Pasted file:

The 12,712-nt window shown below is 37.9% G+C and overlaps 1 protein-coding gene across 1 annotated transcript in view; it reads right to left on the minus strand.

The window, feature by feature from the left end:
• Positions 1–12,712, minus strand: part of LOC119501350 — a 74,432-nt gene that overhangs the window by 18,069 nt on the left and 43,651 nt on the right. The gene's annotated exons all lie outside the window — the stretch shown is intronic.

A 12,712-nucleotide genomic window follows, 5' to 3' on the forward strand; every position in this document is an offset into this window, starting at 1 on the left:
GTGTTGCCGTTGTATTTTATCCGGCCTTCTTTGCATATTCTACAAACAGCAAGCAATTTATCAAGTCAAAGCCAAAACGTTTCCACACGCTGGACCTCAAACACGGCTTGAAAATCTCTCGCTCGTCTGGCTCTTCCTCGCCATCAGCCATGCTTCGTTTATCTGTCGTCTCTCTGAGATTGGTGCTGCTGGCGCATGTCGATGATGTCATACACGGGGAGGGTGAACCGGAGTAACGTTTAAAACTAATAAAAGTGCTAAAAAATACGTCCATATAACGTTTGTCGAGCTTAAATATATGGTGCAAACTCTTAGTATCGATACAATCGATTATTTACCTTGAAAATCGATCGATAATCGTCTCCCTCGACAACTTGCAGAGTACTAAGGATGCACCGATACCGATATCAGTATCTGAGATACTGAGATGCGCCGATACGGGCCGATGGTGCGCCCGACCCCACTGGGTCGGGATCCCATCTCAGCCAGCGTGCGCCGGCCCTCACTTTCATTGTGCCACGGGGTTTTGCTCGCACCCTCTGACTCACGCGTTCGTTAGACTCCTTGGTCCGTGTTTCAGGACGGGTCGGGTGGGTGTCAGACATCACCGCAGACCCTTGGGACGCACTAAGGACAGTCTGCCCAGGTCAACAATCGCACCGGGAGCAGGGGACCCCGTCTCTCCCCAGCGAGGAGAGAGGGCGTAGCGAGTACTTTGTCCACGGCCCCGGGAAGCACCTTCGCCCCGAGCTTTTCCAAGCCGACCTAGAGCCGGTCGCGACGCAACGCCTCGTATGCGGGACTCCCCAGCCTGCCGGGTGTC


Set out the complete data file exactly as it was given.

The 12,712-nt window shown below is 37.9% G+C and overlaps 1 protein-coding gene across 1 annotated transcript in view; it reads right to left on the minus strand.

The window, feature by feature from the left end:
• Positions 1–12,712, minus strand: part of LOC119501350 — a 74,432-nt gene that overhangs the window by 18,069 nt on the left and 43,651 nt on the right. The gene's annotated exons all lie outside the window — the stretch shown is intronic.

A 12,712-nucleotide genomic window follows, 5' to 3' on the forward strand; every position in this document is an offset into this window, starting at 1 on the left:
GTGTTGCCGTTGTATTTTATCCGGCCTTCTTTGCATATTCTACAAACAGCAAGCAATTTATCAAGTCAAAGCCAAAACGTTTCCACACGCTGGACCTCAAACACGGCTTGAAAATCTCTCGCTCGTCTGGCTCTTCCTCGCCATCAGCCATGCTTCGTTTATCTGTCGTCTCTCTGAGATTGGTGCTGCTGGCGCATGTCGATGATGTCATACACGGGGAGGGTGAACCGGAGTAACGTTTAAAACTAATAAAAGTGCTAAAAAATACGTCCATATAACGTTTGTCGAGCTTAAATATATGGTGCAAACTCTTAGTATCGATACAATCGATTATTTACCTTGAAAATCGATCGATAATCGTCTCCCTCGACAACTTGCAGAGTACTAAGGATGCACCGATACCGATATCAGTATCTGAGATACTGAGATGCGCCGATACGGGCCGATGGTGCGCCCGACCCCACTGGGTCGGGATCCCATCTCAGCCAGCGTGCGCCGGCCCTCACTTTCATTGTGCCACGGGGTTTTGCTCGCACCCTCTGACTCACGCGTTCGTTAGACTCCTTGGTCCGTGTTTCAGGACGGGTCGGGTGGGTGTCAGACATCACCGCAGACCCTTGGGACGCACTAAGGACAGTCTGCCCAGGTCAACAATCGCACCGGGAGCAGGGGACCCCGTCTCTCCCCAGCGAGGAGAGAGGGCGTAGCGAGTACTTTGTCCACGGCCCCGGGAAGCACCTTCGCCCCGAGCTTTTCCAAGCCGACCTAGAGCCGGTCGCGACGCAACGCCTCGTATGCGGGACTCCCCAGCCTGCCGGGTGTC